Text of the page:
So how did it go wrong? In part, it is a matter of personal style. If the French are generally cynical about their politicians, they expect their presidents to behave with an element of decorum. Sarkozy’s willingness to trade insults with those he meets and to further the interests of his own family have gone down very badly. Progress has been made in liberalising the economy but the official unemployment rate remains at just below 10 per cent and growth for this year is predicted to be only 1.5 per cent. The latest figures show that 43 per cent of young males are unemployed. If the majority of the population support plans to reform the taxation system and believe that taxes are too high, there is equally a sense that the changes introduced by Sarkozy are unfair. Handing back €30 million of tax to France’s richest woman, Liliane Bettencourt, did little to correct this impression. Nor has the aspiration to increase take-home pay reaped dividends. Thanks to the recession and increases in food and energy prices most households are worse off than when Sarkozy was elected.

General incompetence and routine corruption have also played their part in diminishing Sarkozy’s credibility. If a succession of scandals has dogged his presidency from the outset, none has been more damaging than that associated with the recently departed Michèle Alliot-Marie. A foreign minister taking her Christmas holidays in Tunisia while a corrupt regime totters, and then lying about it, has done little to enhance Sarkozy’s claims to restore integrity to politics. Subsequent developments in Libya, Egypt and Syria only served to expose long-standing French support for the repressive regimes of the region.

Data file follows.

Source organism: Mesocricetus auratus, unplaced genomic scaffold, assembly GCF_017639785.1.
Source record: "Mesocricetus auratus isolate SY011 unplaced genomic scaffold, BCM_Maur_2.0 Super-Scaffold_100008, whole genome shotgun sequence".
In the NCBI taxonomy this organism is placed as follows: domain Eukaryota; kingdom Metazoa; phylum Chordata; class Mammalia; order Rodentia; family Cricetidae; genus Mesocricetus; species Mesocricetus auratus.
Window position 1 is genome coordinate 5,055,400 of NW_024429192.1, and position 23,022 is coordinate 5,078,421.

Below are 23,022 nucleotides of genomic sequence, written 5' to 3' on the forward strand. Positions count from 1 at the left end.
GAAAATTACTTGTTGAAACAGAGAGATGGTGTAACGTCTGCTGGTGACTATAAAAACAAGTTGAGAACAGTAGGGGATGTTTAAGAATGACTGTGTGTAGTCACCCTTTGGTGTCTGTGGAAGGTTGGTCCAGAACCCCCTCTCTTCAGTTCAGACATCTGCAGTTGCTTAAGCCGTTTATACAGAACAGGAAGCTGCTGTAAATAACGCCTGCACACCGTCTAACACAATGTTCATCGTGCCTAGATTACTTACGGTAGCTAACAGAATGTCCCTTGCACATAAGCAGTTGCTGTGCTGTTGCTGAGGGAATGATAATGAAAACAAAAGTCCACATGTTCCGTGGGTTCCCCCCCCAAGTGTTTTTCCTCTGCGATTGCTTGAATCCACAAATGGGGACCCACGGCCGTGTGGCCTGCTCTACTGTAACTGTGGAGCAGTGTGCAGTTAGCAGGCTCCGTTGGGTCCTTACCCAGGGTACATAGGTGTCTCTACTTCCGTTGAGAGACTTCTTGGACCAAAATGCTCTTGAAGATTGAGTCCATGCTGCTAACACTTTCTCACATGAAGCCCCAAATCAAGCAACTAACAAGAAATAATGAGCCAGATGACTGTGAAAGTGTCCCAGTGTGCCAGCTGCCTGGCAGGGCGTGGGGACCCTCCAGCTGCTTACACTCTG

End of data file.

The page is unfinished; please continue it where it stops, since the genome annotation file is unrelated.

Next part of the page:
More alarming still for Sarkozy is the fact that he has not seen off the electoral challenge of the extreme Right. Indeed, under the new leadership of Marine Le Pen the threat posed by the FN appears to have grown; recent opinion polls indicate that she might secure most votes in the first round of the next presidential ballot and that the FN is now taking votes from Sarkozy’s own party. In a country where about half the population sees Islam as a threat, comparing Muslims praying in the streets to the German occupation has done nothing to diminish Marine Le Pen’s popularity.

Where, as election year approaches, does Sarkozy go from here? If he has not yet declared his candidacy, it is an open secret that he will run. His loyal supporters and advisers are in place and are ready to mastermind his campaign. His tone is now less Atlanticist and more protectionist. He is already positioning himself as the defender of France’s national interests. But can he win back the support of a sceptical and disillusioned electorate? How far can he go in proposing populist measures to reverse the growth in support for Le Pen without also alienating the centrist votes he needs to carry him to a second victory? 

The evidence so far is not encouraging. If his poll ratings remain low, will any other figures from the Right be prepared to challenge him? This is hard to guess but few parties like to back a certain loser and Sarkozy has many enemies who would relish playing a part in his downfall. Where then do his hopes lie? More likely than not, with his opponents in the French socialist party. After years of bitter infighting, the socialists have yet to choose a presidential candidate but when they do they are more than likely to make a mess of it, tearing themselves apart in the process. The arrest of Dominique Strauss-Kahn on charges of sexual assault threatens to deprive them of their best potential candidate, with disastrous consequences for the party. The fallout from this political explosion is still uncertain. Despite an unpopular wife, despite the vulgar tastes, despite the diplomatic disasters, despite the policy failures, it is far too early to write off Nicolas Sarkozy.